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Protecting Yourself and Your Loved Ones from Elder Financial Abuse

Safety and Security | SouthEast Bank | March 3, 2021

Updated March 4, 2021

If you or someone you care about may be the victim of elder financial abuse, several resources may be available to you. Here are a few tips for keeping your finances safe and secure.

 

What is Elder Financial Abuse?

Elder financial abuse means taking advantage of an elderly person’s financial resources without their permission or knowledge. Every year, millions of seniors fall victim to financial fraud. According to the National Council on Aging, elder financial abuse and fraud costs older Americans between $2.9 and $36.5 billion annually.

Fraudsters often prey on seniors experiencing cognitive decline, limited mobility and other disabilities that require them to rely more heavily on others for help. Being aware could help protect you or a loved one from elder financial abuse.

 

3 Steps to Help Avoid or Stop Elder Financial Abuse

The first step in preventing elder abuse is learning to manage your finances in a safe, secure way. When you know the necessary safety precautions, you can also teach your friends and family members how to protect their finances and important personal documents. Here are three steps that can help to prevent elder financial abuse:

 

1. Make a Financial Plan

Plan ahead to safeguard your assets and to ensure your wishes are followed. Talk to someone at your financial institution, an attorney or a financial advisor about the best options for you. Additionally, choose a trustworthy friend or family member to act as your agent in all estate-planning matters. Be sure they have the information they need to follow your financial plan. 

 

2. Protect Your Personal Information

One of the most important precautions you can take against elder financial abuse is keeping your personal information private. Never leave personal documents out where visitors may find them. Lock up your checkbook, account statements and other sensitive information when others will be in your home. If you use mobile banking, you may also be able to set up alerts within your banking app to be notified of changes to your account.  

Do not give personal information, including your Social Security Number, account number or other financial details to anyone over the phone. Scammers will often promise a financial reward in exchange for your banking information. Other times, you may receive faulty calls from fraudsters pretending to be bank representatives. Remember that your bank and other financial institutions will never initiate a phone call to ask you for that information.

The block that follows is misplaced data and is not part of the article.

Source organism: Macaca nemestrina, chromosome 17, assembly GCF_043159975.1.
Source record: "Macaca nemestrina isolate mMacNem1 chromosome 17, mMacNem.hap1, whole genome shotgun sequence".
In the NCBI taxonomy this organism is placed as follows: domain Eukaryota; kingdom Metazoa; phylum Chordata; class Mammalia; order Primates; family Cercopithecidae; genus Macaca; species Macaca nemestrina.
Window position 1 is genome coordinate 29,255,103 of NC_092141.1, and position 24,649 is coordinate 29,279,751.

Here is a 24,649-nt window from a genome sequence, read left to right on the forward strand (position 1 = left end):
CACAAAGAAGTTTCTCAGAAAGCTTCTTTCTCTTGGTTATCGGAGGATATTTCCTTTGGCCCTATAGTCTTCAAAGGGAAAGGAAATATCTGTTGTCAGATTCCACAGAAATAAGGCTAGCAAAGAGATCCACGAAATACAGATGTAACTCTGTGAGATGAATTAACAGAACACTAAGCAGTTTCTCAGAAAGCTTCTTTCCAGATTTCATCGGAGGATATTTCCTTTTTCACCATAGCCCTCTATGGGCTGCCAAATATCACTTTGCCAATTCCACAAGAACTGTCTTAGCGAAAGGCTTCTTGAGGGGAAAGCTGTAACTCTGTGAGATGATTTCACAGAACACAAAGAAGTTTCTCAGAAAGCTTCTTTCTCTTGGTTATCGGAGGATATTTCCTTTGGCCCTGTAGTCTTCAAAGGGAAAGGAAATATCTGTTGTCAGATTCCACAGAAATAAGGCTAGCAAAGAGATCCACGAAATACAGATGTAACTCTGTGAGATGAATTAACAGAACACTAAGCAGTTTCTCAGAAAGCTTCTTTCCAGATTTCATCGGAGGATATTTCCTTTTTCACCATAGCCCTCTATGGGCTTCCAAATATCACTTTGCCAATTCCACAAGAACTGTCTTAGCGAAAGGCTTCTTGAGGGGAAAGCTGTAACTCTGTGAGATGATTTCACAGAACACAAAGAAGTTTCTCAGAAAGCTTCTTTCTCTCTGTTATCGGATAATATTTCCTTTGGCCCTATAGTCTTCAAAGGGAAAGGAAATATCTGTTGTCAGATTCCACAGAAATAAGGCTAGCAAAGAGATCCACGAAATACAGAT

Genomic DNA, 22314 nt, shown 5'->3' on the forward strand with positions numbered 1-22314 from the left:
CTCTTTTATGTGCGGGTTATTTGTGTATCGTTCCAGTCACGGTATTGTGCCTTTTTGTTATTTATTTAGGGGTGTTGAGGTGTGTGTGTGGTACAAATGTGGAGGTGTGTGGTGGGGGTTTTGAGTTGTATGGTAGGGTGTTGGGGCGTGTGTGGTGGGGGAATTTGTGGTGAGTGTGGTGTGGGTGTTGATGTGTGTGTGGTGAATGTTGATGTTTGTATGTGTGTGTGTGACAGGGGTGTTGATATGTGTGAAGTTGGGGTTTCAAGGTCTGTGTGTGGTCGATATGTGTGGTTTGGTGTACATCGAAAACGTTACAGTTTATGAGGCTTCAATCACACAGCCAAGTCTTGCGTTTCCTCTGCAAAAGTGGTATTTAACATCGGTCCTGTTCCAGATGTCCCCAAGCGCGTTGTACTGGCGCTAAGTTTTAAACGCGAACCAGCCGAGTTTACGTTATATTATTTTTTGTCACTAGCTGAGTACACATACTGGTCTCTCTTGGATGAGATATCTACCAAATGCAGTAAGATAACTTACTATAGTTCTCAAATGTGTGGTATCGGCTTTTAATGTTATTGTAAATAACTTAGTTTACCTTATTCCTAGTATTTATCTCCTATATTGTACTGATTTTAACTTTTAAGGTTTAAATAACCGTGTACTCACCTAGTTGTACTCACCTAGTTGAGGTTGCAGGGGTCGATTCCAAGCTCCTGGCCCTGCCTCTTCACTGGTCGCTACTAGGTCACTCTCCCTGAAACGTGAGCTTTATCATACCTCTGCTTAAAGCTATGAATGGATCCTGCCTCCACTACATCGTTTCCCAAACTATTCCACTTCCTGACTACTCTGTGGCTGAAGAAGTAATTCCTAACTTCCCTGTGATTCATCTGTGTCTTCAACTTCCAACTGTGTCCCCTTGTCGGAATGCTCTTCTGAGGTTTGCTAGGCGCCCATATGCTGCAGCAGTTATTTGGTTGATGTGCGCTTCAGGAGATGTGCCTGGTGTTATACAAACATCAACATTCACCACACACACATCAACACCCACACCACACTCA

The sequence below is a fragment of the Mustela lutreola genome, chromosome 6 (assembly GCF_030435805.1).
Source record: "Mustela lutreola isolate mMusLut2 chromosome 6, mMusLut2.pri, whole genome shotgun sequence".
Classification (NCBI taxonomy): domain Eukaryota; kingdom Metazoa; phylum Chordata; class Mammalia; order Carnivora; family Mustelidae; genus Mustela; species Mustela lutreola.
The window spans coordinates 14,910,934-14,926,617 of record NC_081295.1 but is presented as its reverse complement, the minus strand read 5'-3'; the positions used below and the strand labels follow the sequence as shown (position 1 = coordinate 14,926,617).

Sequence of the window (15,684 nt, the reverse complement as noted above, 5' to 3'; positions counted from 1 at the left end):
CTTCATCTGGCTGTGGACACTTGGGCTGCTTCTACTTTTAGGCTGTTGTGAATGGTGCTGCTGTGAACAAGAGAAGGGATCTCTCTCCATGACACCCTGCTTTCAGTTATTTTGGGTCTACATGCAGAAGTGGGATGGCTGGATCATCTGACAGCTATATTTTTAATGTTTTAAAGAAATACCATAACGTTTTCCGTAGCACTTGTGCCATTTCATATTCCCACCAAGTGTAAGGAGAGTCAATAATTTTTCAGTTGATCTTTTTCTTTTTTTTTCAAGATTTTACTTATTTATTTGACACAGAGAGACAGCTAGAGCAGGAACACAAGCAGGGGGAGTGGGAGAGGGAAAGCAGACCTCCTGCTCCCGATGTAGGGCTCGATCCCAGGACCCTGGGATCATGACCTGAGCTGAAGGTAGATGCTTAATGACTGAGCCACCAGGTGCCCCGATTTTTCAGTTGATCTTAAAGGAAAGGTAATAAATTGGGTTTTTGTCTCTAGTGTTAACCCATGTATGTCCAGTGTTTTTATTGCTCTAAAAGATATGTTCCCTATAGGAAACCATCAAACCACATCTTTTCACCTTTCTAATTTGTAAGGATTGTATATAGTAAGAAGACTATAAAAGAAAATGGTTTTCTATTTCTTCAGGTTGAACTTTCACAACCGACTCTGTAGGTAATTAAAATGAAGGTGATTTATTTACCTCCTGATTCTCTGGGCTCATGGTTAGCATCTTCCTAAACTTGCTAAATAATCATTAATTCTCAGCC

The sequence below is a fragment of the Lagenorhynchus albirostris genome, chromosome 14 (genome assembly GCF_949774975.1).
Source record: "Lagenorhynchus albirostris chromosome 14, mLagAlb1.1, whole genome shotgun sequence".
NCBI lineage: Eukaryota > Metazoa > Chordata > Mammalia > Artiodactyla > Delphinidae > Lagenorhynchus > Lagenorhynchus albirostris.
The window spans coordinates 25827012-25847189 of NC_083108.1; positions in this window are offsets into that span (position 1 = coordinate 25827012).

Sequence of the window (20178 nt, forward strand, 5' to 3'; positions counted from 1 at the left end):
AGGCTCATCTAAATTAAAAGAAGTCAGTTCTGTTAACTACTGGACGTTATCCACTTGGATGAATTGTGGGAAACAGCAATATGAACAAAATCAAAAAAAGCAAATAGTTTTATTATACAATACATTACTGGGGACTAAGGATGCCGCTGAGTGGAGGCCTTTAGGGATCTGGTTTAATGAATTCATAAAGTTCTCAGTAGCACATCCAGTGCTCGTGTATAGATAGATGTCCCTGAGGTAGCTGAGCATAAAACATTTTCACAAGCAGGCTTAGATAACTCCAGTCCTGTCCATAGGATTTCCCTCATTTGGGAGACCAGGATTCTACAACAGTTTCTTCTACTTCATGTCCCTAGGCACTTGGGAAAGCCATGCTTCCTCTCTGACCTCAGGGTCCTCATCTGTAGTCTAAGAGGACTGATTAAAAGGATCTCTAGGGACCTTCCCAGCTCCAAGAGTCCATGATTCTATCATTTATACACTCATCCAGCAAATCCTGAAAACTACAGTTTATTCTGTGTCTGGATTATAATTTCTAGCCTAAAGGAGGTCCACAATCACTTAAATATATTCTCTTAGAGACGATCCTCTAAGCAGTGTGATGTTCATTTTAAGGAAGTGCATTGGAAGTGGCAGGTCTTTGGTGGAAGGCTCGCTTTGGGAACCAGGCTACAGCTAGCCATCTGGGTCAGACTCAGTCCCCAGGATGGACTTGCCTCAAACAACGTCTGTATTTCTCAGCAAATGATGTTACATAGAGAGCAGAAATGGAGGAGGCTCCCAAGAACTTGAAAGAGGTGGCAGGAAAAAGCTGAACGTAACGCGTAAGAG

3. Consult an Expert

Never rush into a financial decision. If you aren’t sure whether a choice is right for you, consult with a financial advisor or attorney before signing any document you don't understand. Additionally, make an effort to get to know your banker and anyone else who manages your finances, because they can help keep an eye out for suspicious activity.

 

What Should I Do if I'm a Victim of Elder Financial Abuse?

You have the right to protect yourself against threats and intimidation. If you think someone close to you is trying to take control of your finances, here are a few actions you can take to protect yourself:

  • Talk to a trusted family member who has your best interests at heart, or to your clergy.
  • Talk to your attorney, doctor, or an officer at your bank.
  • Call Tennessee’s Adult Protective Services unit at 888-277-8366 or contact your local police.
     

Bottom Line

You can take a few simple steps to help protect yourself and your loved ones from elder financial abuse. Planning ahead, safeguarding personal information and working with trusted financial experts on important monetary decisions are all great ways to keep your finances secure. Familiarize yourself with the courses of action you can take if you believe you or someone you know may be a victim of elder abuse.

 


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Information contained in this blog is for educational and informational purposes only. Nothing contained in this blog should be construed as legal or tax advice. An attorney or tax advisor should be consulted for advice on specific issues.

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